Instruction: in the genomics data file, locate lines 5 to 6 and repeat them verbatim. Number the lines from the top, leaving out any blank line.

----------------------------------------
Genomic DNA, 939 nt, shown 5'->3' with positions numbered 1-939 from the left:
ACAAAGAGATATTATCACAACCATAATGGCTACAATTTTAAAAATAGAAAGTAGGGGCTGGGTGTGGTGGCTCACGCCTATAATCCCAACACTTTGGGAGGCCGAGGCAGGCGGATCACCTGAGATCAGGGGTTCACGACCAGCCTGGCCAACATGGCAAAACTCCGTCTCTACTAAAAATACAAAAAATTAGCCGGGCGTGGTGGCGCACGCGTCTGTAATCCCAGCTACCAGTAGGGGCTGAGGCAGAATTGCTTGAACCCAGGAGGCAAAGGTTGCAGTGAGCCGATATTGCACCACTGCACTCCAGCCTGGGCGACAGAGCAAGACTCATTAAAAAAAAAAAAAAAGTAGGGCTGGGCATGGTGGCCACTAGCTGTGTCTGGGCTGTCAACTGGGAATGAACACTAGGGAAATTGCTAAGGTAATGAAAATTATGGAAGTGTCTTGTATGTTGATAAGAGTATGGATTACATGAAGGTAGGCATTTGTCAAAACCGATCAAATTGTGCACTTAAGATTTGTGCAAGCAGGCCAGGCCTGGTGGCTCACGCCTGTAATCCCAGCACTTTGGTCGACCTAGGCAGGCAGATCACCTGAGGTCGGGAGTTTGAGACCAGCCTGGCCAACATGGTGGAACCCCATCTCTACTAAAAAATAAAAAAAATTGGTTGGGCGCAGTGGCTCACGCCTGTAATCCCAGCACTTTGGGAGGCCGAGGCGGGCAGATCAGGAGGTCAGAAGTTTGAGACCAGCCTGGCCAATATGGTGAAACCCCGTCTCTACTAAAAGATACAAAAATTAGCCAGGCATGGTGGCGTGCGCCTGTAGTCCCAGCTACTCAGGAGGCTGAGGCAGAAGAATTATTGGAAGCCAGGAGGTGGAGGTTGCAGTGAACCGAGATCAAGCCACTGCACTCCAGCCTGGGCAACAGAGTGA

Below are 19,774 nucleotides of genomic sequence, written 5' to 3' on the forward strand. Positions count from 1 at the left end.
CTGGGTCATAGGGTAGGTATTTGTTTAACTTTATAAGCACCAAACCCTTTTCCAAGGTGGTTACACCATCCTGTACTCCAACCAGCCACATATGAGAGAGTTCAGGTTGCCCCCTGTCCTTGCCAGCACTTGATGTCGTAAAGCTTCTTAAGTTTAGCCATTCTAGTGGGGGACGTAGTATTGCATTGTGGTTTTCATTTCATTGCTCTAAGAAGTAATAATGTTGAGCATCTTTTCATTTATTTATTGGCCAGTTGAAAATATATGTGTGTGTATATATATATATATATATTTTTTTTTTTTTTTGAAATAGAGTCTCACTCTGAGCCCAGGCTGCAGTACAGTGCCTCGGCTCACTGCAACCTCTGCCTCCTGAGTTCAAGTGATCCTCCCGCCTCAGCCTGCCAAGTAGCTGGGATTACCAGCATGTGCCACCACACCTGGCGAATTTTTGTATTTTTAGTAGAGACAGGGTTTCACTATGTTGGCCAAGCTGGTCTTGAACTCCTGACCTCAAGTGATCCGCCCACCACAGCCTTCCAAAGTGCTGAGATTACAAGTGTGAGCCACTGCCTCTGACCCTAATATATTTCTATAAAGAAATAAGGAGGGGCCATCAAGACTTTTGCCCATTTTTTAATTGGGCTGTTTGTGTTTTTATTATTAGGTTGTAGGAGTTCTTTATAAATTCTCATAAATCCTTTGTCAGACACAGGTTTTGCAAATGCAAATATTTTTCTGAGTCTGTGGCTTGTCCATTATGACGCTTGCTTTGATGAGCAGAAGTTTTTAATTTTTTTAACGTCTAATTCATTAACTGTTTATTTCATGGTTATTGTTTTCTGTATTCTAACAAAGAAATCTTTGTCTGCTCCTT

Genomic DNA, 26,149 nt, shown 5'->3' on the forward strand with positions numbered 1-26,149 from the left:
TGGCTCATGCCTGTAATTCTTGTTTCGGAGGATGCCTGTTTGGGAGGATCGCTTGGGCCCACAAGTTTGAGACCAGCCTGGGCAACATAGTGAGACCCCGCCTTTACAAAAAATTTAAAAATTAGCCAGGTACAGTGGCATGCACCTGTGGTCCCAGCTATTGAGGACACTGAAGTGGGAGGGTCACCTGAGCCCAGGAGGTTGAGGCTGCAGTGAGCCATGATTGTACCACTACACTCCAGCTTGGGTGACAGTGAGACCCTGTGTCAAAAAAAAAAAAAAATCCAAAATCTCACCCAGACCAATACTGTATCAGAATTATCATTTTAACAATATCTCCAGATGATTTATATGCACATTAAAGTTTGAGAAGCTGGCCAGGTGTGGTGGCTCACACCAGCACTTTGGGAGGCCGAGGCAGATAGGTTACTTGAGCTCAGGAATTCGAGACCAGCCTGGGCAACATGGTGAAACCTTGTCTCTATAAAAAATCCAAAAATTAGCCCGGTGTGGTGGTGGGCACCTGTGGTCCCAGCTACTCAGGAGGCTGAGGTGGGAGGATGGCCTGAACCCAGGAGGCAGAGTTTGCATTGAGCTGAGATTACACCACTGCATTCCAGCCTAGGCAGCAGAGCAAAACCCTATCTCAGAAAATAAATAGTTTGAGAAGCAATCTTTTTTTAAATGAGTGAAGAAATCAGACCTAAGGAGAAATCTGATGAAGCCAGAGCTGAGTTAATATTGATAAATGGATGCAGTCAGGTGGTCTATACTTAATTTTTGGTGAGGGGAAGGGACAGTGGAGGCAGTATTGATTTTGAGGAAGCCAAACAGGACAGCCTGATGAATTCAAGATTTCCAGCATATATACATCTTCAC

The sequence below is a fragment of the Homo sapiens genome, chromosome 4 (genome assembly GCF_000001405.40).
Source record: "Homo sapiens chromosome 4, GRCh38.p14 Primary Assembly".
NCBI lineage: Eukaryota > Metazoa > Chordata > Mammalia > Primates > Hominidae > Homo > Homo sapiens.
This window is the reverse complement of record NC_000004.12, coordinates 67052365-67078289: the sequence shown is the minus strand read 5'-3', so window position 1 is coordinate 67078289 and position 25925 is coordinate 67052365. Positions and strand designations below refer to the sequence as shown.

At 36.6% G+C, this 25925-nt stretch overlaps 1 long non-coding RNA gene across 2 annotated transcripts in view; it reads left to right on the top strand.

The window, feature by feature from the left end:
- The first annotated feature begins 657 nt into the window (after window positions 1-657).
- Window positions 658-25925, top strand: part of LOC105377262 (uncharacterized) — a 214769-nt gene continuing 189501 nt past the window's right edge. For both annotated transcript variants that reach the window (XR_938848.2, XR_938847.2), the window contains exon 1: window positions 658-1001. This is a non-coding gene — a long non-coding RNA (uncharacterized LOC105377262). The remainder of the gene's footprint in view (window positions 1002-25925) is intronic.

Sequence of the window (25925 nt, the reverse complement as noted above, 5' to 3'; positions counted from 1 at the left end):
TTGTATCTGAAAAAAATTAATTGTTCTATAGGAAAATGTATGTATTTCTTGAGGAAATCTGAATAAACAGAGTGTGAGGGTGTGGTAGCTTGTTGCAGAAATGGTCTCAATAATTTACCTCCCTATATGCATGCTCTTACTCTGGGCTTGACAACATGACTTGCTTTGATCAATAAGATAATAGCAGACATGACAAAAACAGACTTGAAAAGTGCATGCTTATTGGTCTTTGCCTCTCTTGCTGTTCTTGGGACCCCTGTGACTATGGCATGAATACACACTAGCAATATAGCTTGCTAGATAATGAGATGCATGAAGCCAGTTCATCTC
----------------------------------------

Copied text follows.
Genomic DNA, 26,149 nt, shown 5'->3' on the forward strand with positions numbered 1-26,149 from the left:
TGGCTCATGCCTGTAATTCTTGTTTCGGAGGATGCCTGTTTGGGAGGATCGCTTGGGCCCACAAGTTTGAGACCAGCCTGGGCAACATAGTGAGACCCCGCCTTTACAAAAAATTTAAAAATTAGCCAGGTACAGTGGCATGCACCTGTGGTCCCAGCTATTGAGGACACTGAAGTGGGAGGGTCACCTGAGCCCAGGAGGTTGAGGCTGCAGTGAGCCATGATTGTACCACTACACTCCAGCTTGGGTGACAGTGAGACCCTGTGTCAAAAAAAAAAAAAAATCCAAAATCTCACCCAGACCAATACTGTATCAGAATTATCATTTTAACAATATCTCCAGATGATTTATATGCACATTAAAGTTTGAGAAGCTGGCCAGGTGTGGTGGCTCACACCAGCACTTTGGGAGGCCGAGGCAGATAGGTTACTTGAGCTCAGGAATTCGAGACCAGCCTGGGCAACATGGTGAAACCTTGTCTCTATAAAAAATCCAAAAATTAGCCCGGTGTGGTGGTGGGCACCTGTGGTCCCAGCTACTCAGGAGGCTGAGGTGGGAGGATGGCCTGAACCCAGGAGGCAGAGTTTGCATTGAGCTGAGATTACACCACTGCATTCCAGCCTAGGCAGCAGAGCAAAACCCTATCTCAGAAAATAAATAGTTTGAGAAGCAATCTTTTTTTAAATGAGTGAAGAAATCAGACCTAAGGAGAAATCTGATGAAGCCAGAGCTGAGTTAATATTGATAAATGGATGCAGTCAGGTGGTCTATACTTAATTTTTGGTGAGGGGAAGGGACAGTGGAGGCAGTATTGATTTTGAGGAAGCCAAACAGGACAGCCTGATGAATTCAAGATTTCCAGCATATATACATCTTCAC